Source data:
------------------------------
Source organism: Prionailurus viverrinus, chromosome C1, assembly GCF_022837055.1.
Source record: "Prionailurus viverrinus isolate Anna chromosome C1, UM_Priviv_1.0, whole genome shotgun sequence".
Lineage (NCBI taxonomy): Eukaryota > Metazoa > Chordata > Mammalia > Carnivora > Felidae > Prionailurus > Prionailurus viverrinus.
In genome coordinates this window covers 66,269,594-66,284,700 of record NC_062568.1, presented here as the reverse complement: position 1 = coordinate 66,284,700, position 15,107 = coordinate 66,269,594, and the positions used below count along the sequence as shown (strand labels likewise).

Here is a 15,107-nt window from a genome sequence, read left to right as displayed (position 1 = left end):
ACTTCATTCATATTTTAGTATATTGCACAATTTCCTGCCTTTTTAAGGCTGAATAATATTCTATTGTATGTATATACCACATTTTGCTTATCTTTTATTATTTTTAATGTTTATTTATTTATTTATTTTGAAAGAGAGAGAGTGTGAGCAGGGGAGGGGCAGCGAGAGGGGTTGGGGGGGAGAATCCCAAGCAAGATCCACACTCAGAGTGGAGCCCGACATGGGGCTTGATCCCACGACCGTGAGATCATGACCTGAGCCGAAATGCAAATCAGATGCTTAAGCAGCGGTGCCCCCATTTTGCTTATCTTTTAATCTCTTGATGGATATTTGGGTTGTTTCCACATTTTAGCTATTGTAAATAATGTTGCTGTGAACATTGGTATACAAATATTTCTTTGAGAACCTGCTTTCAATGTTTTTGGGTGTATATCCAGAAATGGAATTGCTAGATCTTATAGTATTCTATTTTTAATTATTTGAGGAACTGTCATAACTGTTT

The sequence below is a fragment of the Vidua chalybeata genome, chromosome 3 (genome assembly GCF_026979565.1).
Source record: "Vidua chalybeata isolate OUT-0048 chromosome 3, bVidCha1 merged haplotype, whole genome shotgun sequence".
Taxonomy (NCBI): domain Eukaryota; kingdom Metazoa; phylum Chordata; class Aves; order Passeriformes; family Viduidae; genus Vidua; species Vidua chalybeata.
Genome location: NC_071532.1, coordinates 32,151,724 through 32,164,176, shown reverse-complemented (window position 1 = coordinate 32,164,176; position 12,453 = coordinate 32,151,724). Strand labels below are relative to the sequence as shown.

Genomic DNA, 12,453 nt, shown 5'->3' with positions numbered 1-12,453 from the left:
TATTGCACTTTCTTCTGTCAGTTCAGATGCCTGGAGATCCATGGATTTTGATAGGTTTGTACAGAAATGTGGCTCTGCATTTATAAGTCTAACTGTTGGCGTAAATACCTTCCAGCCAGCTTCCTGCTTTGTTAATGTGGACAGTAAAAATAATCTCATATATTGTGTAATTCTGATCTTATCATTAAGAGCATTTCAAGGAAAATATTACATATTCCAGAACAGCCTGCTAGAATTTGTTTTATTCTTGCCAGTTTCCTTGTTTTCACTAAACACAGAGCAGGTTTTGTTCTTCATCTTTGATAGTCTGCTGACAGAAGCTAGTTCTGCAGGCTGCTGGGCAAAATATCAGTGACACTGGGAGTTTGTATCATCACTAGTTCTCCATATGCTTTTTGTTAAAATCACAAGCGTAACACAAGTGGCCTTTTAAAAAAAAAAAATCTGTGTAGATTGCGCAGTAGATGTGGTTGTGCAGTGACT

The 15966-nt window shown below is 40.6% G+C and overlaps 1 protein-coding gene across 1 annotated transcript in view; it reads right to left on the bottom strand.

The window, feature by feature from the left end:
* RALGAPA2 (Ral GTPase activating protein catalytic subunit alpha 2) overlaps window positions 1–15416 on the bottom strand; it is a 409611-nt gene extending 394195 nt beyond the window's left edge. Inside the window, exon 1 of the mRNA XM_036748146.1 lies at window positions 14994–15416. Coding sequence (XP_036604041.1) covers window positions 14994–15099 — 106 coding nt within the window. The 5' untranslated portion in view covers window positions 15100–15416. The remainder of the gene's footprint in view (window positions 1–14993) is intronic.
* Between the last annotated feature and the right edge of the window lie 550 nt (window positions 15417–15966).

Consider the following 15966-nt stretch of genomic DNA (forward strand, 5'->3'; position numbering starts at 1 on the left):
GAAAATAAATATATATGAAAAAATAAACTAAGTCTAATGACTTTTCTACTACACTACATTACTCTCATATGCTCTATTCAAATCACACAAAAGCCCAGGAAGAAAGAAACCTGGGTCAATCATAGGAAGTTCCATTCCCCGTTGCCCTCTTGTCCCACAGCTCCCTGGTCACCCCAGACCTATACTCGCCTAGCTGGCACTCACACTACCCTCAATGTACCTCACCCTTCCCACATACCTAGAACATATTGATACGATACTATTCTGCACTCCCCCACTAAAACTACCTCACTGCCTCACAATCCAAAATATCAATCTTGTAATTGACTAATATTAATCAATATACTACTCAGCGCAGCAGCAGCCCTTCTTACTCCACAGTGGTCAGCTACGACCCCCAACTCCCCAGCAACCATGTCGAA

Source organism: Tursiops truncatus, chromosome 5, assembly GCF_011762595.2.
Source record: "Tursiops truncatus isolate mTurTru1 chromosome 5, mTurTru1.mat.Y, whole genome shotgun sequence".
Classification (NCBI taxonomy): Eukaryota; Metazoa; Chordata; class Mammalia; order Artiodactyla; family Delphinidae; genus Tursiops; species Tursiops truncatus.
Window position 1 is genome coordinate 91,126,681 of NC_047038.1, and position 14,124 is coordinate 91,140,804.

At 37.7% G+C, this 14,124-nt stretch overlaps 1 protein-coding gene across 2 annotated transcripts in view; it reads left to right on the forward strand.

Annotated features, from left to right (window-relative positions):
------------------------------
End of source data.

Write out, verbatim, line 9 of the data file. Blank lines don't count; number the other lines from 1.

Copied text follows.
Taxonomy (NCBI): domain Eukaryota; kingdom Metazoa; phylum Chordata; class Aves; order Passeriformes; family Viduidae; genus Vidua; species Vidua chalybeata.